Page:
UK Government proposes anti-hacker law to protect consumer devices
The UK Government has introduced a bill aimed at preventing cyber attacks on devices such as phones, tablets and smart TVs.
If enacted, the Product Security and Telecommunications Infrastructure Bill will allow the government to ban universal default passwords and will require manufacturers, importers and distributors of internet-enabled products to be transparent with consumers about what they are doing to fix any security flaws.
An as-yet undetermined regulator will have the ability to impose fines of up to £10m or four per cent of global turnover for non-compliance in addition to a maximum of £20,000 a day for an ongoing contravention.
By making it easier for operators to upgrade and share infrastructure, the bill is also expected to speed up the roll-out of faster broadband and mobile networks.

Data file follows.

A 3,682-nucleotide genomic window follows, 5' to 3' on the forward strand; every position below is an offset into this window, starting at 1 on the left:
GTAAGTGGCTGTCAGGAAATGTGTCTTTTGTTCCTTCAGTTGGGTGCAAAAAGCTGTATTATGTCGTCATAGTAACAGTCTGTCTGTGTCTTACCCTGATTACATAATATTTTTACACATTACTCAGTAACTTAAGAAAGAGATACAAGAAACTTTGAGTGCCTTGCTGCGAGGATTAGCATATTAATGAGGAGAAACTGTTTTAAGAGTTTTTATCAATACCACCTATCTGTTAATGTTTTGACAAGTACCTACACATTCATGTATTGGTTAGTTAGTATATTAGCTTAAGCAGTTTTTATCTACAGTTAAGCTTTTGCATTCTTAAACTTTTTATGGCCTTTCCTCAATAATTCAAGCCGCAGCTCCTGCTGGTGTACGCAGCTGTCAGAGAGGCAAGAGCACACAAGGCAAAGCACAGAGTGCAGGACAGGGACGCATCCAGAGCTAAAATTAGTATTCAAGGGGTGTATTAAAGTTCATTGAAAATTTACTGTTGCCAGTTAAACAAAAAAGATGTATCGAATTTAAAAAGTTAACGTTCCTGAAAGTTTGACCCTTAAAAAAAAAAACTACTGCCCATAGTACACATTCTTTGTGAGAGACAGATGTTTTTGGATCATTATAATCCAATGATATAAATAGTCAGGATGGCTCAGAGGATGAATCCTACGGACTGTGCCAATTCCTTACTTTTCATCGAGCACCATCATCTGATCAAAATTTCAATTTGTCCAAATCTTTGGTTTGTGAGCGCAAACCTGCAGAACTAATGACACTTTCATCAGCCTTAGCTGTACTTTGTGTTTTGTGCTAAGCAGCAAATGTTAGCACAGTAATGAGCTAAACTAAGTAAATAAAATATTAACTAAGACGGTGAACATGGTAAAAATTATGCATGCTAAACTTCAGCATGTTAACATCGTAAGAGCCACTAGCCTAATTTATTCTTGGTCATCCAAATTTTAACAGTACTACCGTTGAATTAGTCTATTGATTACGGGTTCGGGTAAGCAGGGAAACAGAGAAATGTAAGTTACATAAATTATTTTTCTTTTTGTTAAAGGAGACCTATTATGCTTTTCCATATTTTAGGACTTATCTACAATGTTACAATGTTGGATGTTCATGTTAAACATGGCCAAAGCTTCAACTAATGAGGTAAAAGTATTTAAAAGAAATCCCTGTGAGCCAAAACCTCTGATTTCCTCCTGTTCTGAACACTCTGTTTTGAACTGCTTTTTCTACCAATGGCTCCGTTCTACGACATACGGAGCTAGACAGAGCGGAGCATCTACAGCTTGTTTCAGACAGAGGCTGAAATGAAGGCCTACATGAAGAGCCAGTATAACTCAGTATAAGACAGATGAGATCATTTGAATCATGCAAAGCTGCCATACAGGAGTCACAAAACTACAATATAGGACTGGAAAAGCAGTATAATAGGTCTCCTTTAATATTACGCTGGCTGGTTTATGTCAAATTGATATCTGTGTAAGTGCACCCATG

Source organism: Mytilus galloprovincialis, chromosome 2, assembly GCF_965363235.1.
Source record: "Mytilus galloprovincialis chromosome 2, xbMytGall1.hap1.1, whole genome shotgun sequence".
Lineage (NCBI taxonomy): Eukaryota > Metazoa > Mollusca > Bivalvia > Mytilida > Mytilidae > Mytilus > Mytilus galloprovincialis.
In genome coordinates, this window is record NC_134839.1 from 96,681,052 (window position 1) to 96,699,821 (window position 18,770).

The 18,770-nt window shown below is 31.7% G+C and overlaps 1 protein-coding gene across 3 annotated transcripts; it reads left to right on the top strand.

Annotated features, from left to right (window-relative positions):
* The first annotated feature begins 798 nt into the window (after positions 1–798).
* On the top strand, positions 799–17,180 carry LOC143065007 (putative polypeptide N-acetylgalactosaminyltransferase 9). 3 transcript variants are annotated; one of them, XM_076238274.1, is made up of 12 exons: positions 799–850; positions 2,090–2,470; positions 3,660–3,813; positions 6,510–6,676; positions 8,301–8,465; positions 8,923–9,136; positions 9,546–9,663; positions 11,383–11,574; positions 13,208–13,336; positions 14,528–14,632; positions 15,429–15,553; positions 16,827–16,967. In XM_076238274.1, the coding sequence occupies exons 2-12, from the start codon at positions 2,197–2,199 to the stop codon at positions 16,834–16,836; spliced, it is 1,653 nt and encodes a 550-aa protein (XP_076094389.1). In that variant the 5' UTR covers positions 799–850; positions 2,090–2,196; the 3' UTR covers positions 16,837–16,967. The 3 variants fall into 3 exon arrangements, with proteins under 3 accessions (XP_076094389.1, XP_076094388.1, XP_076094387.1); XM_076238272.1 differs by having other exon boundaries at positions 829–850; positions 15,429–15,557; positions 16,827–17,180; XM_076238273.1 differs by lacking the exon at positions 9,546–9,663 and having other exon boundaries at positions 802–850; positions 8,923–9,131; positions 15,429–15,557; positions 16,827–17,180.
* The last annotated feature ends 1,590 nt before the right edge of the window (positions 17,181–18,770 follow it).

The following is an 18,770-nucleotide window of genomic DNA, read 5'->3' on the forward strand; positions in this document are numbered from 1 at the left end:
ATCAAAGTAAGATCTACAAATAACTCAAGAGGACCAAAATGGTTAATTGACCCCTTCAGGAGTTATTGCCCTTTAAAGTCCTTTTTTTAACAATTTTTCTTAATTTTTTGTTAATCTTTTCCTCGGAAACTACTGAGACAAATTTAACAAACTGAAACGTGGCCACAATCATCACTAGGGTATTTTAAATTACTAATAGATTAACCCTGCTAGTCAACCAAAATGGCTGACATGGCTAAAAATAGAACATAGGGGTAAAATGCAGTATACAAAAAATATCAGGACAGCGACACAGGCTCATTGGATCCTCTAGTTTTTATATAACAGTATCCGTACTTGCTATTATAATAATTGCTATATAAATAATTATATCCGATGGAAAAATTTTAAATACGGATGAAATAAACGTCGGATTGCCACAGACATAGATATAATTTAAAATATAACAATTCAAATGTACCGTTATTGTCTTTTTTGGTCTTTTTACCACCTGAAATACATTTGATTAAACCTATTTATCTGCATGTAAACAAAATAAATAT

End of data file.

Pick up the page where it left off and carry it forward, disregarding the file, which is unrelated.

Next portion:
Conservative MP Julia Lopez, who has the ministerial brief for media, data and digital infrastructure, said the law has been drafted to “put a firewall around everyday tech from phones and thermostats to dishwashers, baby monitors and doorbells”.
She added that those who “fall foul of [the] tough new security standards” would be hit with “huge fines”.
A recent investigation by consumer magazine Which? found the proliferation of internet-connected technologies means a home filled with smart devices could be exposed to more than 12,000 hacking attacks from across the world in a single week.
Meanwhile, the UK’s National Cyber Security Centre (NCSC) revealed last week that it had dealt with an unprecedented number of cyber incidents over the past year.
NCSC technical director Dr Ian Levy said the bill represents “the start of the journey to ensure that connected devices on the market meet a security standard that’s recognised as good practice”.
Which? director of policy and advocacy Rocio Concha added: “The government needs to ensure these new laws apply to online marketplaces, where Which? has frequently found security-risk products being sold at scale, to prevent people from buying smart devices that leave them exposed to scams and data breaches.”